Ms PATTEN (Northern Metropolitan) (14:32): I am pleased to rise to briefly speak about the Safe Patient Care (Nurse to Patient and Midwife to Patient Ratios) Amendment Bill 2020—or 2019 because, yes, it is one that has been sitting on our pink for quite some time. Certainly I was fortunate to be here in 2015 when we first started this notion of ratios, and while the idea began in 2000 it seems that certainly we have seen ratios being taken very seriously over the last four to five years. This new tranche will provide that extra support we need in those postnatal wards, birthing suites and residential aged care and will also reclassify the Warrnambool Base Hospital, which will provide extra support down there. I certainly recall, and I think Mr O’Donohue will recall, that when we were down that way during the end-of-life choices inquiry it was noted the real need for extra support to deal with not only the growing population but an ageing population down there and with some of the remoteness of those communities down there. So that is really pleasing.
Now, I remember when I last spoke about nurse-patient ratios, which must have been earlier this year, in COVID time. It seems like a long time ago, but I do not think that it was such a long time ago. It was a time when I wanted to use the heart emoji in Hansard, and I understood that Hansard was saying no to emojis. I have just checked; the Oxford dictionary is now accepting emojis, so I am wondering if Hansard can accept the heart emoji.
Mr Leane: Don’t mess with Hansard. Trust me!
Ms PATTEN: In fact the Oxford Dictionaries 2015 Word of the Year was the ‘face with tears of joy’ emoji, so I am hoping one day we may see heart emojis in Hansard, and that is for our nurses.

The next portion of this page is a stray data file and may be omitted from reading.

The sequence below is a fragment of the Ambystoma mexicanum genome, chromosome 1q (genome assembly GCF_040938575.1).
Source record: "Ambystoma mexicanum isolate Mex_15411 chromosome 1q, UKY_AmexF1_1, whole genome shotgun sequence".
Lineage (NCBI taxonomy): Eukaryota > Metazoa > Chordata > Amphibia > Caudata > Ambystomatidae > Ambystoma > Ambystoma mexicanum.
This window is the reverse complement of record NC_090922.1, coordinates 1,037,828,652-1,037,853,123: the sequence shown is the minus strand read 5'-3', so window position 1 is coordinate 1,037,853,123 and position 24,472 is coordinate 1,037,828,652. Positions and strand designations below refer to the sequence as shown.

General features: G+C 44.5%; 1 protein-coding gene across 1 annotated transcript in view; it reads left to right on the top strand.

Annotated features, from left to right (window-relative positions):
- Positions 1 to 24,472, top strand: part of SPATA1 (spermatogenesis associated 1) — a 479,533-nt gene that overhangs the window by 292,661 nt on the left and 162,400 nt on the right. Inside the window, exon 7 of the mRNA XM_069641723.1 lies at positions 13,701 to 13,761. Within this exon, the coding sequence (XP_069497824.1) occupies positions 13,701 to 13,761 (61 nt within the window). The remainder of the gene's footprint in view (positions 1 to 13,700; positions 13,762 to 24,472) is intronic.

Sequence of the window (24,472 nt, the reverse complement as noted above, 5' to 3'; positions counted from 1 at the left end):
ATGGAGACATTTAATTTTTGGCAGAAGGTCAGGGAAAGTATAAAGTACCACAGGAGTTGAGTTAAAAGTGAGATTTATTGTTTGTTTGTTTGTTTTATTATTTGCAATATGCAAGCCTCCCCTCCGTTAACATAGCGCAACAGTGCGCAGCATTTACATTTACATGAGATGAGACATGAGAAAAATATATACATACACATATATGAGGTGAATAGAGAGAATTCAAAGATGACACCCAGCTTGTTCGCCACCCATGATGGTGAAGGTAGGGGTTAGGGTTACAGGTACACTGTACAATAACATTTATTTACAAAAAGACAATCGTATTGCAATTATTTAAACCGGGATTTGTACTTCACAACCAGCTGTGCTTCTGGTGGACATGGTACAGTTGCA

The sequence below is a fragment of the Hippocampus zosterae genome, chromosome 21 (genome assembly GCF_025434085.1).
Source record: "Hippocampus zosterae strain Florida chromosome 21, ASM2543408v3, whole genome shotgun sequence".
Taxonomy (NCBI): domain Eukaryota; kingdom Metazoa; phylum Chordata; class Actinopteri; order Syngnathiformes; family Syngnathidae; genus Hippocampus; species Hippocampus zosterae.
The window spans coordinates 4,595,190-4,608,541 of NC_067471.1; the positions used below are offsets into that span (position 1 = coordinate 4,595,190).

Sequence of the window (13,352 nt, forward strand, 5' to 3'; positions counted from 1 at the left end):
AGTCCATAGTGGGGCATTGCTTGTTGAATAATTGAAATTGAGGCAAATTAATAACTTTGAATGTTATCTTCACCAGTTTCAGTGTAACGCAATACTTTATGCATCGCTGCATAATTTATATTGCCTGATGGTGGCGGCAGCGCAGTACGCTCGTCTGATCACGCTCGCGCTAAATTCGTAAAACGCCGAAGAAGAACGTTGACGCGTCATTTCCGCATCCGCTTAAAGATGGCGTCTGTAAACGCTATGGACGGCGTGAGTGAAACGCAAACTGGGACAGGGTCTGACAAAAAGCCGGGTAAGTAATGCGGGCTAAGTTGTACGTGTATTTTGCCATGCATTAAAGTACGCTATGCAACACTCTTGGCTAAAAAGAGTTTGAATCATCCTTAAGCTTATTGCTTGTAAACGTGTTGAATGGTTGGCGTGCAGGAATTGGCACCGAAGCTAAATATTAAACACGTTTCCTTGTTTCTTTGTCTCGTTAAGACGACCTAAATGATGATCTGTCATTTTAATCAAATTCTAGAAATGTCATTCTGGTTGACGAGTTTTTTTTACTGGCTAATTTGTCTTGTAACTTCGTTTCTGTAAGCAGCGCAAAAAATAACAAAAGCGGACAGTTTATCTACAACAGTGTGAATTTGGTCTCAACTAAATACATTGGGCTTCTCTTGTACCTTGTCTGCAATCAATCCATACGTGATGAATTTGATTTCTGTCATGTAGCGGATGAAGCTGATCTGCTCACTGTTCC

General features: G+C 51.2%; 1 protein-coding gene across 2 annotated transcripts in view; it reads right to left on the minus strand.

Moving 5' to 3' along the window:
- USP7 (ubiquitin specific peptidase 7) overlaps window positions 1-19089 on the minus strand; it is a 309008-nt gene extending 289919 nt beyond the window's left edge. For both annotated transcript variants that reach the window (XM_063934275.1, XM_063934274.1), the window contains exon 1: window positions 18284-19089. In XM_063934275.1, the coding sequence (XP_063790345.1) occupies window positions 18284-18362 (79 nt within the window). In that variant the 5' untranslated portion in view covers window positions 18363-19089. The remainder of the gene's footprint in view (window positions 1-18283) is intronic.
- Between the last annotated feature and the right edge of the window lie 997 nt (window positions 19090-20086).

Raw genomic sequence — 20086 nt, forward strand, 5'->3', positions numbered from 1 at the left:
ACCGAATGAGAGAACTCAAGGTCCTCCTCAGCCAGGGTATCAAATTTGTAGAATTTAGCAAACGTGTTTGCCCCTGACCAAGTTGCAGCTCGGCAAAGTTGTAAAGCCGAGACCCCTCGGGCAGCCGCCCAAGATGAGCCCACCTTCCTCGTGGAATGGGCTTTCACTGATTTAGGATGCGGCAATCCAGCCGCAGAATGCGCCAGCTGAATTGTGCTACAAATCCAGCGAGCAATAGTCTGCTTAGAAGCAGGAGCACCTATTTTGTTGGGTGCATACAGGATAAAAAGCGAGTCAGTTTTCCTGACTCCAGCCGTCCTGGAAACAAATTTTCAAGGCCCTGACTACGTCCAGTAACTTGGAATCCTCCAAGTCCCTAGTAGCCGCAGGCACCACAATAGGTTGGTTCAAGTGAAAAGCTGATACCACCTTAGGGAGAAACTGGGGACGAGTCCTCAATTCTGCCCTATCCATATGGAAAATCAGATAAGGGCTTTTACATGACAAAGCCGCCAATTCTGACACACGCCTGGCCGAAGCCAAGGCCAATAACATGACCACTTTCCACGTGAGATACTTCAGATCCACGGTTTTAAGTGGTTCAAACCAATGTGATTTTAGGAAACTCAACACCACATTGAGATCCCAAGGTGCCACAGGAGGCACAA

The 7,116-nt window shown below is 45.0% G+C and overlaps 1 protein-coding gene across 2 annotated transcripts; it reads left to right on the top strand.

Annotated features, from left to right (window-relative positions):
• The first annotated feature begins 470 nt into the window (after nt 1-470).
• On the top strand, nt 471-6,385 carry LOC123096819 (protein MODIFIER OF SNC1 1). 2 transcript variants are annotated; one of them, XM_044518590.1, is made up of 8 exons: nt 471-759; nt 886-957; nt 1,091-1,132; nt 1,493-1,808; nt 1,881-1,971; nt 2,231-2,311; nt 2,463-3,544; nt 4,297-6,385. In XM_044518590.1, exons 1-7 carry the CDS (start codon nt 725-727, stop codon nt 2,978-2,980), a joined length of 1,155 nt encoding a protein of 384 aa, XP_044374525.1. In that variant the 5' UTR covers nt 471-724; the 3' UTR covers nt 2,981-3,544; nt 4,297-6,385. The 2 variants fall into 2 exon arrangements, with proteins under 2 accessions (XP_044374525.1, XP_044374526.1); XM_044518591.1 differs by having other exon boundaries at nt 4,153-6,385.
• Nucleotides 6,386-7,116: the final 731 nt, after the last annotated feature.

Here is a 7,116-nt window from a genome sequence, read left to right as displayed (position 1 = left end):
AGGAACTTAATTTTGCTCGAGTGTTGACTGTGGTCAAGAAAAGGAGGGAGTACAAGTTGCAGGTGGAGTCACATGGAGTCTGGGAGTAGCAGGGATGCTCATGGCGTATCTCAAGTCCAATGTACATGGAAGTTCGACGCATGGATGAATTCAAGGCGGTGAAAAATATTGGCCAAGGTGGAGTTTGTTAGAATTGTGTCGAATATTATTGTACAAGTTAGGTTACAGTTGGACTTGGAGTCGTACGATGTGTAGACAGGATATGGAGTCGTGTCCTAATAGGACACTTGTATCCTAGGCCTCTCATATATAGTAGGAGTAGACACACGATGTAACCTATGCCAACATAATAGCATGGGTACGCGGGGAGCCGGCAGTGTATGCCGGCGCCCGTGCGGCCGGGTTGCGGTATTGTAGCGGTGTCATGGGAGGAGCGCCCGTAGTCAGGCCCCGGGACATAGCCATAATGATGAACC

I certainly think that since I first mentioned that, our appreciation for nurses has skyrocketed. We used to sometimes call them the front line, but in fact conversely we now think of them as the last line of defence. If our masks are our first line of defence, if washing our hands is our first line of defence, then our nurses become our last. We have seen how critical nurses are in our society. It kinds of pains me in fact just to hear myself using those military terms for nurses, because I do not think that is appropriate and I do not think that using that sort of military language and strategy is what is going to work for us. We actually, in looking at COVID, need to take a health approach; we need to possibly stop trying to think of this as some sort of arms war or some sort of race in that way.
But as we know, as we have seen, these changes are really just going to give nurses the basic needs so that they have enough staff, so they can catch a quick break, so they can have time to re-energise between shifts and so we can look at reducing that nurse burnout. I know during this year I have spoken to the union and the union head, Lisa Fitzpatrick, and that has been her concern, the wellbeing of her nurses, because they put us before them almost all the time. They let themselves get incredibly run-down to ensure that we stay safe.